Federer was more worried about the playing surface than his opponent as he breezed past Santiago Giraldo of Colombia, 6-4, 6-3, 6-2.
Gael Monfils, Mardy Fish and Thomas Berdych also won in straight sets on a comfortable day for the big names in the men's draw. Serbia's Viktor Troicki was the only seeded player to lose.
Vera Zvonareva and Sharapova both progressed, as did Marion Bartoli and Sam Stosur, while Kvitova departed.
Federer joined Andre Agassi on 224 victorious singles matches at Grand Slam tournaments, putting them equal second, nine behind Jimmy Connor's record total. Federer will next play Israel's Dudi Sela.
However the third-seeded Swiss showed he was still eager for more challenges, complaining that organizers had made the courts too slow and too similar to those of the Australian Open; not providing enough variety for Federer's liking.
"Did they make a mistake? Maybe they did paint the court a bit too rough. It's just unfortunate that maybe all the Slams are too equal," the 16-time major champion said.
"They should feel very different to the Australian Open, and now I don't feel it really does. The night session just feels like you can take huge cuts at the ball, you can run everything down."
"It's great for tennis, but I'm not sure if it's really what the game needs. The game needs different speed at Slams and so forth. I don't feel we quite have that at the moment, especially if the US Open is getting slower."
Sharapova, shrieking as loudly as ever, came from a set and a break down against 19-year-old Heather Watson of Britain to win 3-6, 7-5, 6-3, improving to 12-0 this year in three-setters. Her second-round opponent will be Bulgaria''s Anastasiya Yakimova.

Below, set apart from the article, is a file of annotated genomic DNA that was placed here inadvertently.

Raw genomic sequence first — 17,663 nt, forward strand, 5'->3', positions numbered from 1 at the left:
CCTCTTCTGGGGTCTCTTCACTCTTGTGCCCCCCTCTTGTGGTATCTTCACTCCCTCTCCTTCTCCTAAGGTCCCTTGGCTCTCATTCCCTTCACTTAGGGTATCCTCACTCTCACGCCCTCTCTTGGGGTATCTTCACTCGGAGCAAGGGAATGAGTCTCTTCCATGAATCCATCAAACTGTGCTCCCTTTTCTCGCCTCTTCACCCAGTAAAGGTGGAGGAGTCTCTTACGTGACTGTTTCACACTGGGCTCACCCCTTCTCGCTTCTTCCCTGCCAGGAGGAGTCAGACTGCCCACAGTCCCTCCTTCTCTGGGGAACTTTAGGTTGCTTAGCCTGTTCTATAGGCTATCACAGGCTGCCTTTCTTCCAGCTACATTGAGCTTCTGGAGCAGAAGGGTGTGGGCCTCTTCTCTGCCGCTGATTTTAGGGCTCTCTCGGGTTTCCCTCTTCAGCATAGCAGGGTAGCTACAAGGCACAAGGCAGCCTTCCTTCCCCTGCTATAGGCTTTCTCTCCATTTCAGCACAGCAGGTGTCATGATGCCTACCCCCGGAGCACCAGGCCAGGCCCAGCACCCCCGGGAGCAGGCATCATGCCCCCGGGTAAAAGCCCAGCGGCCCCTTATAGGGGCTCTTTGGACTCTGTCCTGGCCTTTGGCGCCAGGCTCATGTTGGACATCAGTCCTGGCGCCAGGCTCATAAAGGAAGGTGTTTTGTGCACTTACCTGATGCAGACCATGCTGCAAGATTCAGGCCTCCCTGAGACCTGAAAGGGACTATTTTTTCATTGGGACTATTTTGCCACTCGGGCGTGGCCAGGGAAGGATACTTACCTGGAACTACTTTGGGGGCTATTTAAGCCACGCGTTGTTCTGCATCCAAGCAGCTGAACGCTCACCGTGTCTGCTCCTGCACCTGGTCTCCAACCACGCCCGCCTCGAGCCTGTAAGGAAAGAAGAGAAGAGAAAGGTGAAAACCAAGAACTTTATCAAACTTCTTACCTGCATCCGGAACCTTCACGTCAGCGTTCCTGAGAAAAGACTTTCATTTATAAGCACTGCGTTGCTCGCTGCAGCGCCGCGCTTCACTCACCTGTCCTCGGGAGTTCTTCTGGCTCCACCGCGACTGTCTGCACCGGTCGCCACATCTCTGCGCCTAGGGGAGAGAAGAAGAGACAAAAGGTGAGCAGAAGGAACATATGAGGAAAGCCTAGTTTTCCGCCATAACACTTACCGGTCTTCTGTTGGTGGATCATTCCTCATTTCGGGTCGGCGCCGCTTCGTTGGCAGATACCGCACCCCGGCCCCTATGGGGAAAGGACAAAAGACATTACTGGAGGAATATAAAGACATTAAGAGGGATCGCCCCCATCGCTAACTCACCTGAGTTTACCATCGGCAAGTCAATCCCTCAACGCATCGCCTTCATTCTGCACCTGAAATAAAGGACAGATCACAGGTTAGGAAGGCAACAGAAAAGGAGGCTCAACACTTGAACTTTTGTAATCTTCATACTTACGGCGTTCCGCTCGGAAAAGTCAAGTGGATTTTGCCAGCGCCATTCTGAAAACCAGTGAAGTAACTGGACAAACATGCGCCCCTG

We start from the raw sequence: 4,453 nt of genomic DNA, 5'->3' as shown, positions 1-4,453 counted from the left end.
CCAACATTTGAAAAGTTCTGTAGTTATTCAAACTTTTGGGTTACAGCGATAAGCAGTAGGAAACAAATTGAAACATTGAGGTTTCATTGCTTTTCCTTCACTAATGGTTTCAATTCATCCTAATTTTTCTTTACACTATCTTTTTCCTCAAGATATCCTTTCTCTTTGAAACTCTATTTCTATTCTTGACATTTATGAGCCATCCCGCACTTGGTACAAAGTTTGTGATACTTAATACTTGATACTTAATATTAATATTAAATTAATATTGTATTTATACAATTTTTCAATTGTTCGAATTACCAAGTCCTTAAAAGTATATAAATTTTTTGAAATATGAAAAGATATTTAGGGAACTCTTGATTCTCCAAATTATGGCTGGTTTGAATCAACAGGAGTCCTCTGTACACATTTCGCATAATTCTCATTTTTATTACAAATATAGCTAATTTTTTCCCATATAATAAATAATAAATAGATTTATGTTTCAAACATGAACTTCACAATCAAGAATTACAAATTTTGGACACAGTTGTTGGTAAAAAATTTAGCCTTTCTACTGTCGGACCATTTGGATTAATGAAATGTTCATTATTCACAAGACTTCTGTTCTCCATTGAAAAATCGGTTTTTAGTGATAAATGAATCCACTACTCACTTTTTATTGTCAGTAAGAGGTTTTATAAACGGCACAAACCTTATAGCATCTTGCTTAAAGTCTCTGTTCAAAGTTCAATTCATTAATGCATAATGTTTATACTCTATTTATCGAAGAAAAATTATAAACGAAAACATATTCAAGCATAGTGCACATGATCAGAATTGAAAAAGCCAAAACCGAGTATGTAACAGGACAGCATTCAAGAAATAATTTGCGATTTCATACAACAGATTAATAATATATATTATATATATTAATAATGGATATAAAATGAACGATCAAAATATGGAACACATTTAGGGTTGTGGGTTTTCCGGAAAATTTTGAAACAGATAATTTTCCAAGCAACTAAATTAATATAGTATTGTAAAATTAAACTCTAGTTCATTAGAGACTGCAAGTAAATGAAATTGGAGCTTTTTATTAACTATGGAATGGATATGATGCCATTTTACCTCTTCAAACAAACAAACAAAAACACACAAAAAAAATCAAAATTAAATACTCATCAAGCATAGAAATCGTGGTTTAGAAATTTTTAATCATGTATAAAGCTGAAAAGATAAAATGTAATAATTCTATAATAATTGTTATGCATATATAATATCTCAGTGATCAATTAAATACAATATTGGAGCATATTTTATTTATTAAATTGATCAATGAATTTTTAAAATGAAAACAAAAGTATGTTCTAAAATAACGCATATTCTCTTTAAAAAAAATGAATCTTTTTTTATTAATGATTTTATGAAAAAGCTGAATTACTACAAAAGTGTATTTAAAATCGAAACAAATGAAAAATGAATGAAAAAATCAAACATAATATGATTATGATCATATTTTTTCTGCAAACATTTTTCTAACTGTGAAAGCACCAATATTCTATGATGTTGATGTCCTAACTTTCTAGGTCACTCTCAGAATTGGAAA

"It's just a matter of belief within myself, that no matter how well or bad or good I'm playing, or my opponent is playing, I know I can tough it out," the No. 3-seeded Sharapova said after her 2-hour victory.
"No matter what the situation is, I have the belief."
Sharapova will be eager to go one better than she did at Wimbledon, where she lost in the final to Kvitova. Fresh off that triumph, Kvitova," a 21-year-old from the Czech Republic seeded No. 5 in Flushing Meadows failed to follow it up, flopping at the U.S. Open with a 7-6 (3), 6-3 loss to 48th-ranked Alexandra Dulgheru of Romania.
Kvitova is the first reigning Wimbledon women's champion to lose her first match at the U.S. Open in the same season.
Only three times had the Wimbledon winner bowed out as early as the third round in New York: Sharapova in 2004, Conchita Martinez in 1994, and Billie Jean King in 1973.
"This is something new for me," Kvitova said about her new status as Grand Slam champion. "I've felt a little pressure."
The seeded men's casualty Troicki lost 3-6, 6-3, 4-6, 7-5, 7-5 against Alejandro Falla of Colombia.